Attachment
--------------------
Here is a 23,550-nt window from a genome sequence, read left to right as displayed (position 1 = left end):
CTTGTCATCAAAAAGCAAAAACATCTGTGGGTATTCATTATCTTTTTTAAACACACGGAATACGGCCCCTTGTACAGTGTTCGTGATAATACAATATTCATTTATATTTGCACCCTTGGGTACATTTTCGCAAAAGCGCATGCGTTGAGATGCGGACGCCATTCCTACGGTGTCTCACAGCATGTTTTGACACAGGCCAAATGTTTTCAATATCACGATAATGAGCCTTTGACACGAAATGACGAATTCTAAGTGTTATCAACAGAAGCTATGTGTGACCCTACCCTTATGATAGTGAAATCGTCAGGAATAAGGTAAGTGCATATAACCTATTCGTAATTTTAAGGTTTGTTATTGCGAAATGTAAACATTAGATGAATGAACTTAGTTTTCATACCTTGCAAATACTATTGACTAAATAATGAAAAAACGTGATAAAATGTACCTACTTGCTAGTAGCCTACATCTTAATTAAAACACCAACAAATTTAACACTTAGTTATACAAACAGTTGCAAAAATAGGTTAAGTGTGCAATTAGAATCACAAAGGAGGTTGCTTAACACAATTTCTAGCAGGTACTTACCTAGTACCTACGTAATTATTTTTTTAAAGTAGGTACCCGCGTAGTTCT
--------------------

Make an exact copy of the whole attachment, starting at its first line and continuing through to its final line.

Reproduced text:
Here is a 23,550-nt window from a genome sequence, read left to right as displayed (position 1 = left end):
CTTGTCATCAAAAAGCAAAAACATCTGTGGGTATTCATTATCTTTTTTAAACACACGGAATACGGCCCCTTGTACAGTGTTCGTGATAATACAATATTCATTTATATTTGCACCCTTGGGTACATTTTCGCAAAAGCGCATGCGTTGAGATGCGGACGCCATTCCTACGGTGTCTCACAGCATGTTTTGACACAGGCCAAATGTTTTCAATATCACGATAATGAGCCTTTGACACGAAATGACGAATTCTAAGTGTTATCAACAGAAGCTATGTGTGACCCTACCCTTATGATAGTGAAATCGTCAGGAATAAGGTAAGTGCATATAACCTATTCGTAATTTTAAGGTTTGTTATTGCGAAATGTAAACATTAGATGAATGAACTTAGTTTTCATACCTTGCAAATACTATTGACTAAATAATGAAAAAACGTGATAAAATGTACCTACTTGCTAGTAGCCTACATCTTAATTAAAACACCAACAAATTTAACACTTAGTTATACAAACAGTTGCAAAAATAGGTTAAGTGTGCAATTAGAATCACAAAGGAGGTTGCTTAACACAATTTCTAGCAGGTACTTACCTAGTACCTACGTAATTATTTTTTTAAAGTAGGTACCCGCGTAGTTCT